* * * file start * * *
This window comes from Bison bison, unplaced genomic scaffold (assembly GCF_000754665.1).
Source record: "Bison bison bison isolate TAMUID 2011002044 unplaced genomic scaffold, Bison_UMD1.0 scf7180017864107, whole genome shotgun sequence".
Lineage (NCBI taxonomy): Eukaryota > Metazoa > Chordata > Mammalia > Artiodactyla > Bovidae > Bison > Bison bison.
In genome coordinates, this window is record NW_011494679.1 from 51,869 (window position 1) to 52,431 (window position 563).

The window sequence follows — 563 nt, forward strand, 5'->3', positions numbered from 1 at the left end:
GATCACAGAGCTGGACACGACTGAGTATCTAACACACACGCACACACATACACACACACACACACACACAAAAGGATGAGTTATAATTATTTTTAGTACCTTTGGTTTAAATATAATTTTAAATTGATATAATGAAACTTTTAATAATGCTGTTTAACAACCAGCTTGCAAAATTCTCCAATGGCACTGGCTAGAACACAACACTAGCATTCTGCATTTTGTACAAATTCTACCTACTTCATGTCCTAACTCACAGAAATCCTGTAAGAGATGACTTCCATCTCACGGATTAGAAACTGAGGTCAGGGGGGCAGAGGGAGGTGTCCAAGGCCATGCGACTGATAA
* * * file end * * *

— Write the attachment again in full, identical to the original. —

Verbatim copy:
This window comes from Bison bison, unplaced genomic scaffold (assembly GCF_000754665.1).
Source record: "Bison bison bison isolate TAMUID 2011002044 unplaced genomic scaffold, Bison_UMD1.0 scf7180017864107, whole genome shotgun sequence".
Lineage (NCBI taxonomy): Eukaryota > Metazoa > Chordata > Mammalia > Artiodactyla > Bovidae > Bison > Bison bison.
In genome coordinates, this window is record NW_011494679.1 from 51,869 (window position 1) to 52,431 (window position 563).

The window sequence follows — 563 nt, forward strand, 5'->3', positions numbered from 1 at the left end:
GATCACAGAGCTGGACACGACTGAGTATCTAACACACACGCACACACATACACACACACACACACACACAAAAGGATGAGTTATAATTATTTTTAGTACCTTTGGTTTAAATATAATTTTAAATTGATATAATGAAACTTTTAATAATGCTGTTTAACAACCAGCTTGCAAAATTCTCCAATGGCACTGGCTAGAACACAACACTAGCATTCTGCATTTTGTACAAATTCTACCTACTTCATGTCCTAACTCACAGAAATCCTGTAAGAGATGACTTCCATCTCACGGATTAGAAACTGAGGTCAGGGGGGCAGAGGGAGGTGTCCAAGGCCATGCGACTGATAA